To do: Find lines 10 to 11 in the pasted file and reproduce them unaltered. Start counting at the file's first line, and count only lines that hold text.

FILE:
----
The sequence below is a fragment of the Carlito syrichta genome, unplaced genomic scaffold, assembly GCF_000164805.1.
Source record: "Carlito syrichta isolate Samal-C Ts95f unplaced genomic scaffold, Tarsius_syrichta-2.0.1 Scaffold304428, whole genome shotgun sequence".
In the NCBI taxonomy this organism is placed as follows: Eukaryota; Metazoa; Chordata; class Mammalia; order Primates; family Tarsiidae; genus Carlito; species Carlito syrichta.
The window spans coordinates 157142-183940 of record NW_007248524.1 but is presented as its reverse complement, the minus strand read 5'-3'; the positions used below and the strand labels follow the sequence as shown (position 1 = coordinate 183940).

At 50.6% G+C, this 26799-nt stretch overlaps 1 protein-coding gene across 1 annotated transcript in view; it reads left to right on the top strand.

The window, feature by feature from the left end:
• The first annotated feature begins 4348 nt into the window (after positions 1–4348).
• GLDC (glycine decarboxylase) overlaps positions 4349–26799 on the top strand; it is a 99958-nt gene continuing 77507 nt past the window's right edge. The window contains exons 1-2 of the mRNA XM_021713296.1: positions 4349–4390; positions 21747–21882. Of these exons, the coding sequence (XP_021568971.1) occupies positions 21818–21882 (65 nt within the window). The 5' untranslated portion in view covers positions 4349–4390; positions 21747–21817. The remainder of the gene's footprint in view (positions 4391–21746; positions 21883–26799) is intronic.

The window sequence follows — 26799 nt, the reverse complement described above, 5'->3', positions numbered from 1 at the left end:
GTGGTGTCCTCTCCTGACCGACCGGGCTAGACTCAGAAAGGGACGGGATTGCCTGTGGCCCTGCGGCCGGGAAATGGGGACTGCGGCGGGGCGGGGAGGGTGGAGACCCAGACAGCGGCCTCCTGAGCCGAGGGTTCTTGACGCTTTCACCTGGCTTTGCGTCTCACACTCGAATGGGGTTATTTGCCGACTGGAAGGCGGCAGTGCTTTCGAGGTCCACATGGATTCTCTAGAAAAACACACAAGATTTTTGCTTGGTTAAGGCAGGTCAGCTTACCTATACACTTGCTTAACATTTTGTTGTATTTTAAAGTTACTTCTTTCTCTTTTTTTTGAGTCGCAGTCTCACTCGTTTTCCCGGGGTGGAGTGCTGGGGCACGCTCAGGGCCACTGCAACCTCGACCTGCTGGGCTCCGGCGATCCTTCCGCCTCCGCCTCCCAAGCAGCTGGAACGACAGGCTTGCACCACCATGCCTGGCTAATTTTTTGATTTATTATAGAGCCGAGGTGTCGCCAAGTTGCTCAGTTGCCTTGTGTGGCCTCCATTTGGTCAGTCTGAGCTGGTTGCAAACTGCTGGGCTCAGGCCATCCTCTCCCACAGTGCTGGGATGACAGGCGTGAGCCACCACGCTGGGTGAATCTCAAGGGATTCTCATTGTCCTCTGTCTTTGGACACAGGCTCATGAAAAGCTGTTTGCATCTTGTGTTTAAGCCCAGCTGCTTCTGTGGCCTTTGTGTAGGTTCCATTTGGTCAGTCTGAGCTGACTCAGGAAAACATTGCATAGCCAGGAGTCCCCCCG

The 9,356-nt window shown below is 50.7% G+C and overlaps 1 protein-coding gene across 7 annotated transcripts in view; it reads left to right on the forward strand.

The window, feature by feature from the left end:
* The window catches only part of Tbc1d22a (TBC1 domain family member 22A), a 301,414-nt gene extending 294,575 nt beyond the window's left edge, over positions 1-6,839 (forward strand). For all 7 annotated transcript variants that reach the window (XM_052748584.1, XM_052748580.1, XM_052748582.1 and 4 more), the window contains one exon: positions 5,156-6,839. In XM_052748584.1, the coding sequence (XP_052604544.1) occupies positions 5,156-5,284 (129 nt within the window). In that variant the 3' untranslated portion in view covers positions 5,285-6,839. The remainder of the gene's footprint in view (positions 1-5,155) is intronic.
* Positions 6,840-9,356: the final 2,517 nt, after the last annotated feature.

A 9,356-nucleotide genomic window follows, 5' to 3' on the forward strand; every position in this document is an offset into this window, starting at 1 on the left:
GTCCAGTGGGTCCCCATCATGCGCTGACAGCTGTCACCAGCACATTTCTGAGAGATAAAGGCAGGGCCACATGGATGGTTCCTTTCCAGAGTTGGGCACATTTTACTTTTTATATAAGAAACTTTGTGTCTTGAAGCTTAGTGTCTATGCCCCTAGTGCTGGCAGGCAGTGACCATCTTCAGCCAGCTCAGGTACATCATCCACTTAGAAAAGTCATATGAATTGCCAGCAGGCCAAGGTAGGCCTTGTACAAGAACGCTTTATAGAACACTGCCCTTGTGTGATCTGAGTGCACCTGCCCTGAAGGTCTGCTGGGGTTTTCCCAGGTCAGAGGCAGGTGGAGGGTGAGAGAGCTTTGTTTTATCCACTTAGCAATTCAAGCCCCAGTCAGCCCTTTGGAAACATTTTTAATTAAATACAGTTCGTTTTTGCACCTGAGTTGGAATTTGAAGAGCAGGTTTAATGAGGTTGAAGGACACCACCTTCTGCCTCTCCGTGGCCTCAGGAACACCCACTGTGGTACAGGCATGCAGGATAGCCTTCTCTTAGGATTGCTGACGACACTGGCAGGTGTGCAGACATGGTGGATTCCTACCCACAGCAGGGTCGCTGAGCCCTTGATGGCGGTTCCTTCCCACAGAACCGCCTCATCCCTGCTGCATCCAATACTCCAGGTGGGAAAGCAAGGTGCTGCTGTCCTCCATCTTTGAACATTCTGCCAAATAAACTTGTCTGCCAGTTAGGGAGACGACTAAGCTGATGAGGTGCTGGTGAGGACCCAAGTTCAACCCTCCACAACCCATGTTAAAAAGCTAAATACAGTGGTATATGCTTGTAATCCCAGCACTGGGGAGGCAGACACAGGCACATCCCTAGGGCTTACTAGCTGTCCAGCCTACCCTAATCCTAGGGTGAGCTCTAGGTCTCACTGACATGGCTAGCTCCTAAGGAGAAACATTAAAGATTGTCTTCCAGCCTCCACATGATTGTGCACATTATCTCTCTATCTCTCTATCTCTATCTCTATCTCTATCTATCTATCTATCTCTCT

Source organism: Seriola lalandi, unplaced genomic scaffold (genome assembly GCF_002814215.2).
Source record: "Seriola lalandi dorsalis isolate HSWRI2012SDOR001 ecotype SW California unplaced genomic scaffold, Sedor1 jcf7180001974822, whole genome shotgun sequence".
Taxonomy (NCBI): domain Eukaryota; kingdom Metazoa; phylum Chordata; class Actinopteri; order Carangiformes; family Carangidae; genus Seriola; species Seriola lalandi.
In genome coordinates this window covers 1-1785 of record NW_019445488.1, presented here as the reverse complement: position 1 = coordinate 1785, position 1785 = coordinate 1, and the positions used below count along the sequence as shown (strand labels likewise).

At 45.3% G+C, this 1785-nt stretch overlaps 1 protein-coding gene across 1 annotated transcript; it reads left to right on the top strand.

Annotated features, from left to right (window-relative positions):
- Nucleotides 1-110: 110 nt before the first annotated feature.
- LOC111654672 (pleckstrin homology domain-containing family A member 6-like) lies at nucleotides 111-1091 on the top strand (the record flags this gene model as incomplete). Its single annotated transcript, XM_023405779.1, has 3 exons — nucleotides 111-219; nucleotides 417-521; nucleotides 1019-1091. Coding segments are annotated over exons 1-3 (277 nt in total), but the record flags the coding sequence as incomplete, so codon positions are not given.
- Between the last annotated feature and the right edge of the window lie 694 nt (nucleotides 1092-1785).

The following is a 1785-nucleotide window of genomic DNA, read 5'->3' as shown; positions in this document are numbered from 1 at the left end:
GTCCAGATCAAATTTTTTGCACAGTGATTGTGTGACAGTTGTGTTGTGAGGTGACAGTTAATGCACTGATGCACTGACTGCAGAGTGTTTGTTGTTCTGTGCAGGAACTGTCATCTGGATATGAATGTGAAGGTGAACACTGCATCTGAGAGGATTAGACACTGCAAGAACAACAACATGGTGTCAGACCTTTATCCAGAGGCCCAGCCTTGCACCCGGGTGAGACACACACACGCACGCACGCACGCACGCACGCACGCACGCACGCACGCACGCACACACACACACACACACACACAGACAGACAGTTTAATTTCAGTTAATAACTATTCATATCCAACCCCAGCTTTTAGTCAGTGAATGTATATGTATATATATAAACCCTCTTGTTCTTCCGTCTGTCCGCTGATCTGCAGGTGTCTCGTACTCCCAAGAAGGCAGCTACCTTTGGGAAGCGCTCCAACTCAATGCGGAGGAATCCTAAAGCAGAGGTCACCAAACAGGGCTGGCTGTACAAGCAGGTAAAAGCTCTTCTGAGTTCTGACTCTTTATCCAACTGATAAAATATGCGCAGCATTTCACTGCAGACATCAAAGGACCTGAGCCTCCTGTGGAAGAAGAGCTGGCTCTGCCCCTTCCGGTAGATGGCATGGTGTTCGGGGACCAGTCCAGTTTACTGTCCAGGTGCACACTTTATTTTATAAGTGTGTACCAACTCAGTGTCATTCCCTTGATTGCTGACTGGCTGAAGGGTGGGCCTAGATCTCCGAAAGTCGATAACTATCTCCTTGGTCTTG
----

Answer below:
GTGGTGTCCTCTCCTGACCGACCGGGCTAGACTCAGAAAGGGACGGGATTGCCTGTGGCCCTGCGGCCGGGAAATGGGGACTGCGGCGGGGCGGGGAGGGTGGAGACCCAGACAGCGGCCTCCTGAGCCGAGGGTTCTTGACGCTTTCACCTGGCTTTGCGTCTCACACTCGAATGGGGTTATTTGCCGACTGGAAGGCGGCAGTGCTTTCGAGGTCCACATGGATTCTCTAGAAAAACACACAAGATTTTTGCTTGGTTAAGGCAGGTCAGCTTACCTATACACTTGCTTAACATTTTGTTGTATTTTAAAGTTACTTCTTTCTCTTTTTTTTGAGTCGCAGTCTCACTCGTTTTCCCGGGGTGGAGTGCTGGGGCACGCTCAGGGCCACTGCAACCTCGACCTGCTGGGCTCCGGCGATCCTTCCGCCTCCGCCTCCCAAGCAGCTGGAACGACAGGCTTGCACCACCATGCCTGGCTAATTTTTTGATTTATTATAGAGCCGAGGTGTCGCCAAGTTGCTCAGTTGCCTTGTGTGGCCTCCATTTGGTCAGTCTGAGCTGGTTGCAAACTGCTGGGCTCAGGCCATCCTCTCCCACAGTGCTGGGATGACAGGCGTGAGCCACCACGCTGGGTGAATCTCAAGGGATTCTCATTGTCCTCTGTCTTTGGACACAGGCTCATGAAAAGCTGTTTGCATCTTGTGTTTAAGCCCAGCTGCTTCTGTGGCCTTTGTGTAGGTTCCATTTGGTCAGTCTGAGCTGACTCAGGAAAACATTGCATAGCCAGGAGTCCCCCCG

The 9,356-nt window shown below is 50.7% G+C and overlaps 1 protein-coding gene across 7 annotated transcripts in view; it reads left to right on the forward strand.